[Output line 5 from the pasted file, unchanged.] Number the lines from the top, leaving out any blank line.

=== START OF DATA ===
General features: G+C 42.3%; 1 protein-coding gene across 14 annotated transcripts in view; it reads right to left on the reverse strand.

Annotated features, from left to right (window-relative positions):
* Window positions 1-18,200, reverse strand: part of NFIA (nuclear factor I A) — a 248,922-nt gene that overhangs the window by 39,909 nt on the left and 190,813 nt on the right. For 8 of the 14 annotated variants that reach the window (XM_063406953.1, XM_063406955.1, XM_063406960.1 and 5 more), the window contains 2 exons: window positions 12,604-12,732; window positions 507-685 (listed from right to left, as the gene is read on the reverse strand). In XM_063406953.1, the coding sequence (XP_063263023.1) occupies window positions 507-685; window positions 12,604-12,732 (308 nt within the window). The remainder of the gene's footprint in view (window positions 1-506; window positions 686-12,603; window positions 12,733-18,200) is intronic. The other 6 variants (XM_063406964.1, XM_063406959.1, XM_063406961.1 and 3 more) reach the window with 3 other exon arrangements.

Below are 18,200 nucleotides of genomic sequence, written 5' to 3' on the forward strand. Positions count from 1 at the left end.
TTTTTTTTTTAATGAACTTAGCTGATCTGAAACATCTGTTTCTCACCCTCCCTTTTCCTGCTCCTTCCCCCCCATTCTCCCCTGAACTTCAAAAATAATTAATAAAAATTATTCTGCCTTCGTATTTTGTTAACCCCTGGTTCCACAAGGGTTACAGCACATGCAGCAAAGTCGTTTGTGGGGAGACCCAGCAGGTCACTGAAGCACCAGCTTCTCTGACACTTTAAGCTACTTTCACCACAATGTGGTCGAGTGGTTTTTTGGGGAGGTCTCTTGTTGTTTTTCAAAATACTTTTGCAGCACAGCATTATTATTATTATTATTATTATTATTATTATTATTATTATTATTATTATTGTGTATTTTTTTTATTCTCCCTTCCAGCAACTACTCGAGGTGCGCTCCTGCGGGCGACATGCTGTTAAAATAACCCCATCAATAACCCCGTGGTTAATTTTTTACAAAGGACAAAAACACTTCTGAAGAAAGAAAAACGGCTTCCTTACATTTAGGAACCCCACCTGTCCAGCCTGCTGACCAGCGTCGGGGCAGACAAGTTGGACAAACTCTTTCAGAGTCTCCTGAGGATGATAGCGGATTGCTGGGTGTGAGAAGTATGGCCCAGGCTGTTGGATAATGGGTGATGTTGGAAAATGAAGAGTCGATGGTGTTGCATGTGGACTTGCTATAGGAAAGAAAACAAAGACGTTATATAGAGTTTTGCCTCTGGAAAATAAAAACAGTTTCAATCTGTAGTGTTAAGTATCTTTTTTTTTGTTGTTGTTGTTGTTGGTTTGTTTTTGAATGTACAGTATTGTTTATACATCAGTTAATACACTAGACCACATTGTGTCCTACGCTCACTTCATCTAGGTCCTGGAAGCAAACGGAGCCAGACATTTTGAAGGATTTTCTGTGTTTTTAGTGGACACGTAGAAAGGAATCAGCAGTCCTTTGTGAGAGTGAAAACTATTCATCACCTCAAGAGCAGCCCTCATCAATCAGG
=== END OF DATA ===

TTTTTTTTTTAATGAACTTAGCTGATCTGAAACATCTGTTTCTCACCCTCCCTTTTCCTGCTCCTTCCCCCCCATTCTCCCCTGAACTTCAAAAATAATTAATAAAAATTATTCTGCCTTCGTATTTTGTTAACCCCTGGTTCCACAAGGGTTACAGCACATGCAGCAAAGTCGTTTGTGGGGAGACCCAGCAGGTCACTGAAGCACCAGCTTCTCTGACACTTTAAGCTACTTTCACCACAATGTGGTCGAGTGGTTTTTTGGGGAGGTCTCTTGTTGTTTTTCAAAATACTTTTGCAGCACAGCATTATTATTATTATTATTATTATTATTATTATTATTATTATTATTATTATTGTGTATTTTTTTTATTCTCCCTTCCAGCAACTACTCGAGGTGCGCTCCTGCGGGCGACATGCTGTTAAAATAACCCCATCAATAACCCCGTGGTTAATTTTTTACAAAGGACAAAAACACTTCTGAAGAAAGAAAAACGGCTTCCTTACATTTAGGAACCCCACCTGTCCAGCCTGCTGACCAGCGTCGGGGCAGACAAGTTGGACAAACTCTTTCAGAGTCTCCTGAGGATGATAGCGGATTGCTGGGTGTGAGAAGTATGGCCCAGGCTGTTGGATAATGGGTGATGTTGGAAAATGAAGAGTCGATGGTGTTGCATGTGGACTTGCTATAGGAAAGAAAACAAAGACGTTATATAGAGTTTTGCCTCTGGAAAATAAAAACAGTTTCAATCTGTAGTGTTAAGTATCTTTTTTTTTGTTGTTGTTGTTGTTGGTTTGTTTTTGAATGTACAGTATTGTTTATACATCAGTTAATACACTAGACCACATTGTGTCCTACGCTCACTTCATCTAGGTCCTGGAAGCAAACGGAGCCAGACATTTTGAAGGATTTTCTGTGTTTTTAGTGGACACGTAGAAAGGAATCAGCAGTCCTTTGTGAGAGTGAAAACTATTCATCACCTCAAGAGCAGCCCTCATCAATCAGG